heavy cruiser Vincennes (CA-44) was laid down on 2 January 1934
at Quincy, Mass., by the Bethlehem Shipbuilding Company's Fore River
plant, launched on 21 May 1936, sponsored by Miss Harriet Virginia
Kimmell daughter of the mayor of Vincennes, Ind., and commissioned
on 24 February 1937, Capt. Burton H. Green in command.
new heavy cruiser departed from Boston on 19 April 1937 for her
shakedown cruise which took her to Stockholm, Sweden, Helsingfors
(Helsinki), Finland, Le Havre, France, and Portsmouth, England.
in January 1938, Vincennes was assigned to Cruiser Division ( CruDiv)
7, Scouting Force, and steamed through the Panama Canal to San Diego.
In March, the ship participated in Fleet Problem XIX in the Hawaiian
area before returning to San Pedro for operations off the west coast
for the remainder of the year. Following an overhaul at the Mare
Island Navy Yard, Vallejo, Calif., which lasted through April 1939,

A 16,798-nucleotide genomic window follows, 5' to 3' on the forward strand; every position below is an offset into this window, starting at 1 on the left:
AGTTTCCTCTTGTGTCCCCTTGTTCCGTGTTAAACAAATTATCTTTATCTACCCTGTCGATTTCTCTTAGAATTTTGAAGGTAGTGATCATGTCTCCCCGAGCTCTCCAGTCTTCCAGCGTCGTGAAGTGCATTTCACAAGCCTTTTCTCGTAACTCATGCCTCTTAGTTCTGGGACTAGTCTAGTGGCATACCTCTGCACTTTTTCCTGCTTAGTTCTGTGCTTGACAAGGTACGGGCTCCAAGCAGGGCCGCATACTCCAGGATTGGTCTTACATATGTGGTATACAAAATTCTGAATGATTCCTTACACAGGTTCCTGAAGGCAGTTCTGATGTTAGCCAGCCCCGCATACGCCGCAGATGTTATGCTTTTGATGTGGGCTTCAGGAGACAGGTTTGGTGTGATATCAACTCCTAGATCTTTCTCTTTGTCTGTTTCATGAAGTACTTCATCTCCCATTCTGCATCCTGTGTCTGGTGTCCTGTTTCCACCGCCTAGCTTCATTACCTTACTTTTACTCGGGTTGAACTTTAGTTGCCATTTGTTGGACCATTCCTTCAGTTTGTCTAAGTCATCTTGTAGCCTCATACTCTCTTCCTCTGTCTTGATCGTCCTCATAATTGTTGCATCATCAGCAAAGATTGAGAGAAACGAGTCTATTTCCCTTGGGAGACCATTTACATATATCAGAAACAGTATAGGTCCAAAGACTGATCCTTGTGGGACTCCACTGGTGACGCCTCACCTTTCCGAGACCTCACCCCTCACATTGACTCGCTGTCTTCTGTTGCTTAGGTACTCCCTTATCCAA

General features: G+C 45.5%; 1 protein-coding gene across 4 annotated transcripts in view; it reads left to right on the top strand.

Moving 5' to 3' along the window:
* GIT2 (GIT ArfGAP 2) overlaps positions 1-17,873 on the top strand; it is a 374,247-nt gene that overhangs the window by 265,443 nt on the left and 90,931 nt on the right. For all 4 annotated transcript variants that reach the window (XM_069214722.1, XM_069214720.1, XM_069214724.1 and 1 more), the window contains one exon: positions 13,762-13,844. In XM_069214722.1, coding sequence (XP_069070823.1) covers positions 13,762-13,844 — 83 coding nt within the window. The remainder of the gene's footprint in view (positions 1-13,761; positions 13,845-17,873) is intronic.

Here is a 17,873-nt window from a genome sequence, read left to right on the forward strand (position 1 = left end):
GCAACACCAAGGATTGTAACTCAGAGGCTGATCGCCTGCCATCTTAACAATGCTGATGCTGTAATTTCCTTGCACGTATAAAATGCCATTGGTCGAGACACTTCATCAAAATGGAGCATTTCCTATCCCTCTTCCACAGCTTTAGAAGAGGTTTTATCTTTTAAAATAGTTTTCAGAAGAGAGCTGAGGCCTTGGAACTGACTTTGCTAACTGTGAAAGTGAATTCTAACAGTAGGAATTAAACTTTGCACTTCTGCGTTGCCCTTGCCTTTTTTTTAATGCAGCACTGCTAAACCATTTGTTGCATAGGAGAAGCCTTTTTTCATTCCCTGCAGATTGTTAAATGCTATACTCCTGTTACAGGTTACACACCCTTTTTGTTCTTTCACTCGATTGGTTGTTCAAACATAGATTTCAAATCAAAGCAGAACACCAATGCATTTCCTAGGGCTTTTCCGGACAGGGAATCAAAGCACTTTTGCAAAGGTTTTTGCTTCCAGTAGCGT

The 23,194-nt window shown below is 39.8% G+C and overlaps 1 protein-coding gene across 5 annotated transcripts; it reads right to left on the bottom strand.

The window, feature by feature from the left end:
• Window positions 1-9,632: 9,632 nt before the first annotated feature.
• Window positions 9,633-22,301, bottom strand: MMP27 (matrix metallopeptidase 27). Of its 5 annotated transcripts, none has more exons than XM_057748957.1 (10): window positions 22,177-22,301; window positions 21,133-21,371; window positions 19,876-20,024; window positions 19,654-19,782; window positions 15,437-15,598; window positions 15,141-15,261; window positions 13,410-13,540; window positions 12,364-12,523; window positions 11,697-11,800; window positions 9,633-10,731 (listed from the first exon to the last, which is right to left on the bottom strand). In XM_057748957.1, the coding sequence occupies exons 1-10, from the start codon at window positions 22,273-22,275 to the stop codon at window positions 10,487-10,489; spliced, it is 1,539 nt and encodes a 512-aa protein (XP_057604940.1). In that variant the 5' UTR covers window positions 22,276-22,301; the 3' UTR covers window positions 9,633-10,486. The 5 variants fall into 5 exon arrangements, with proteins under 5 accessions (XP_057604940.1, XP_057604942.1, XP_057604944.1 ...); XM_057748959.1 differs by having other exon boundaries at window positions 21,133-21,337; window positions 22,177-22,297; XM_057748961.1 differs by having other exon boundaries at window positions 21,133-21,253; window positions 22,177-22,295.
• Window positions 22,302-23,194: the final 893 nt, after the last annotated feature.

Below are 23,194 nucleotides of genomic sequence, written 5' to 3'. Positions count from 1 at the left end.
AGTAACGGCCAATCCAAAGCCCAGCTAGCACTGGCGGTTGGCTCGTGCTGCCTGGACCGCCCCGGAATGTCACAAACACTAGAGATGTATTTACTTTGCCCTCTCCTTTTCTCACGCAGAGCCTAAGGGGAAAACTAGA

the cruiser returned east, transited the Panama Canal on 6 June
in company with Quincy (CA-39), Tuscaloosa (CA-37), and San Francisco
(CA-38); and anchored in Hampton Roads on the 13th. For the next
two months, she operated out of Norfolk in the vicinity of the Chesapeake
lightship and the southern drill grounds. On 1 September 1939—the
day on which Hitler's legions marched into Poland and commenced
hostilities in Europe—Vincennes lay at anchor off Tompkinsville,
N.Y. She then began conducting Neutrality Patrols off the east coast,
ranging into the Caribbean Sea and the Gulf of Yueatan, and continued
these duties through the spring of 1940.
in May, as German troops were smashing Allied defenses in France,
Vincennes steamed to the Azores and visited Ponta Delgada from 4
to 6 June 1940 before she proceeded on for French Morocco to load
a shipment of gold for transport to the United States. While at
anchor at Casablanca, the ship received word of Italy's declaration
of war upon France, the "stab in the back" condemned by President
Roosevelt soon thereafter. Vincennes' commanding officer, Capt.
J. R. Beardall (later to become Naval Aide to the President) noted
subsequently in his official report of the cruise that "it was apparent
that the French bitterly resented this [the declaration of war]
and despised Italy for her actions."